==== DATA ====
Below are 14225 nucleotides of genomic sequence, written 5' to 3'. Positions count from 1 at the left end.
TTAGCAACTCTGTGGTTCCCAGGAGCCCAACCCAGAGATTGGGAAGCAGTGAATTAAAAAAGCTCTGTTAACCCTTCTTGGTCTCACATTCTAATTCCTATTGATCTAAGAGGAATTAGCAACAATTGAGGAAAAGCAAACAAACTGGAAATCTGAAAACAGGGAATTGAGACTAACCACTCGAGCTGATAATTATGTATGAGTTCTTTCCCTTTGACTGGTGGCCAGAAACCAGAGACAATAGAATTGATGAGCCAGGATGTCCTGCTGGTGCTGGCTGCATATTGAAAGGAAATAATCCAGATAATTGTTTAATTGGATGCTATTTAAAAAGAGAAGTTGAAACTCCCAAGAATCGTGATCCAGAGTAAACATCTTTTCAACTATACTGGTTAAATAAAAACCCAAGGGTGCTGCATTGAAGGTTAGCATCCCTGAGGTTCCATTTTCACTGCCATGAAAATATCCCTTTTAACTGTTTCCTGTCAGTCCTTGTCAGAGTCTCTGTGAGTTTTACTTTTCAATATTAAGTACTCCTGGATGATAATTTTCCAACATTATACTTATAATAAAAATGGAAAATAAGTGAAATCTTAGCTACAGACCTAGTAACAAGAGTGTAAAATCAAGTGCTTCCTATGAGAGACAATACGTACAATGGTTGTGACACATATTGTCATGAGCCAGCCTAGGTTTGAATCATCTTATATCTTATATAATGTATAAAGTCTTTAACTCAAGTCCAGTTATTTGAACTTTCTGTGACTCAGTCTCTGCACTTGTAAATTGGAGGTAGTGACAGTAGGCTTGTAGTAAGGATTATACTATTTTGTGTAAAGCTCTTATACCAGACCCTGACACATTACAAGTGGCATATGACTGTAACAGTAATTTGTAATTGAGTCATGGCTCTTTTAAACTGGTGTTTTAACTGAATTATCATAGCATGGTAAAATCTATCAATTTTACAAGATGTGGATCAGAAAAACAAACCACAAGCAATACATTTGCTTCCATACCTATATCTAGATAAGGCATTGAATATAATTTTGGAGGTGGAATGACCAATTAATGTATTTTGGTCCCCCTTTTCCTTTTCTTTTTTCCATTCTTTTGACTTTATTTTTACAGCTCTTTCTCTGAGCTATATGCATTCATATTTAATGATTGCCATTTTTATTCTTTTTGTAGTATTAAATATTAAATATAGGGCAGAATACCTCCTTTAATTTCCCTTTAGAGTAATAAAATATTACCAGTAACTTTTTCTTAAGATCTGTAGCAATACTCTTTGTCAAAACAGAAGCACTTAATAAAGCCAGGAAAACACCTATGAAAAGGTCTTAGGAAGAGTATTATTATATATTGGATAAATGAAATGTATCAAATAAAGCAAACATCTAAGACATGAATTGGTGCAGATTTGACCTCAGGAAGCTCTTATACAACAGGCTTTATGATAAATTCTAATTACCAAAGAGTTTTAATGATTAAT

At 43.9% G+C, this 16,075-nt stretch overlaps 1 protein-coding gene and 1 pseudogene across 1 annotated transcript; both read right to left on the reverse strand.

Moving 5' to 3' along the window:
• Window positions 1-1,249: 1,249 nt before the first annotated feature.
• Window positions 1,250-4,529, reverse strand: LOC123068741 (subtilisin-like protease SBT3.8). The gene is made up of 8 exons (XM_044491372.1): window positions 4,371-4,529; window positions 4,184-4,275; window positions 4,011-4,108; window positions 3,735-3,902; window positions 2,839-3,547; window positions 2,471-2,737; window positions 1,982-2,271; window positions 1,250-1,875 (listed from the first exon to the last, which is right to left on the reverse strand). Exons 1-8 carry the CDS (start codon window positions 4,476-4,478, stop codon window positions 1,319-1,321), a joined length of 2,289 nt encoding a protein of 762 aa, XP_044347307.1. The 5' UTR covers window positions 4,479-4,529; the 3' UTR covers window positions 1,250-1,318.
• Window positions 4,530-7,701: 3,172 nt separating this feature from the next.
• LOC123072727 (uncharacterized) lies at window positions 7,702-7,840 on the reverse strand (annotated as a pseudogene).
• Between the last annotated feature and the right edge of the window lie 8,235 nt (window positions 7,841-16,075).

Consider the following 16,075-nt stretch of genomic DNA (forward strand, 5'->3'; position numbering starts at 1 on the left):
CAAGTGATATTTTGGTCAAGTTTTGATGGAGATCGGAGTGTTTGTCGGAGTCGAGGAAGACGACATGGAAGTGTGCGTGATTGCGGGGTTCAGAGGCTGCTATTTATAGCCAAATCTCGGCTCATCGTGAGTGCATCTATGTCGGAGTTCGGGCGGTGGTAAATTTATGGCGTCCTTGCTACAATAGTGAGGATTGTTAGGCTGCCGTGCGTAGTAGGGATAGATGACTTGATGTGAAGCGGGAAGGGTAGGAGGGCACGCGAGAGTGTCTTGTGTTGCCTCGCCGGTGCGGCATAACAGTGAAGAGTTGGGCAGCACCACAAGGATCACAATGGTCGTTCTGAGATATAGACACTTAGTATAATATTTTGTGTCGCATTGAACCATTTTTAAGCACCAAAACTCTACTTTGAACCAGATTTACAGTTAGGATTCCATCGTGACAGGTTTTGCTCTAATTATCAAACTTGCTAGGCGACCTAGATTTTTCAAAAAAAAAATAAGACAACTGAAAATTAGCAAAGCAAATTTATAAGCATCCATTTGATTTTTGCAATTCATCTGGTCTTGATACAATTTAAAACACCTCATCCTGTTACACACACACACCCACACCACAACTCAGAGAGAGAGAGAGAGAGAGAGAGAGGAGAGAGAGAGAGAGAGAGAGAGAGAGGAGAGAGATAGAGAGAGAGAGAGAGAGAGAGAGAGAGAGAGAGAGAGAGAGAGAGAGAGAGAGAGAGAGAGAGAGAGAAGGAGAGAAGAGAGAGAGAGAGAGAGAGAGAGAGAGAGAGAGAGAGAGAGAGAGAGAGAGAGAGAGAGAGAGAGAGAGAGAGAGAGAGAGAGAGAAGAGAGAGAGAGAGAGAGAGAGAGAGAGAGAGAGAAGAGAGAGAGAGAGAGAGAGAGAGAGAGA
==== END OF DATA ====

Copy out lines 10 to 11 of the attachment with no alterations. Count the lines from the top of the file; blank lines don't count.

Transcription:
Consider the following 16,075-nt stretch of genomic DNA (forward strand, 5'->3'; position numbering starts at 1 on the left):
CAAGTGATATTTTGGTCAAGTTTTGATGGAGATCGGAGTGTTTGTCGGAGTCGAGGAAGACGACATGGAAGTGTGCGTGATTGCGGGGTTCAGAGGCTGCTATTTATAGCCAAATCTCGGCTCATCGTGAGTGCATCTATGTCGGAGTTCGGGCGGTGGTAAATTTATGGCGTCCTTGCTACAATAGTGAGGATTGTTAGGCTGCCGTGCGTAGTAGGGATAGATGACTTGATGTGAAGCGGGAAGGGTAGGAGGGCACGCGAGAGTGTCTTGTGTTGCCTCGCCGGTGCGGCATAACAGTGAAGAGTTGGGCAGCACCACAAGGATCACAATGGTCGTTCTGAGATATAGACACTTAGTATAATATTTTGTGTCGCATTGAACCATTTTTAAGCACCAAAACTCTACTTTGAACCAGATTTACAGTTAGGATTCCATCGTGACAGGTTTTGCTCTAATTATCAAACTTGCTAGGCGACCTAGATTTTTCAAAAAAAAAATAAGACAACTGAAAATTAGCAAAGCAAATTTATAAGCATCCATTTGATTTTTGCAATTCATCTGGTCTTGATACAATTTAAAACACCTCATCCTGTTACACACACACACCCACACCACAACTCAGAGAGAGAGAGAGAGAGAGAGAGAGGAGAGAGAGAGAGAGAGAGAGAGAGAGGAGAGAGATAGAGAGAGAGAGAGAGAGAGAGAGAGAGAGAGAGAGAGAGAGAGAGAGAGAGAGAGAGAGAGAGAGAGAAGGAGAGAAGAGAGAGAGAGAGAGAGAGAGAGAGAGAGAGAGAGAGAGAGAGAGAGAGAGAGAGAGAGAGAGAGAGAGAGAGAGAGAGAGAGAGAAGAGAGAGAGAGAGAGAGAGAGAGAGAGAGAGAGAAGAGAGAGAGAGAGAGAGAGAGAGAGAGA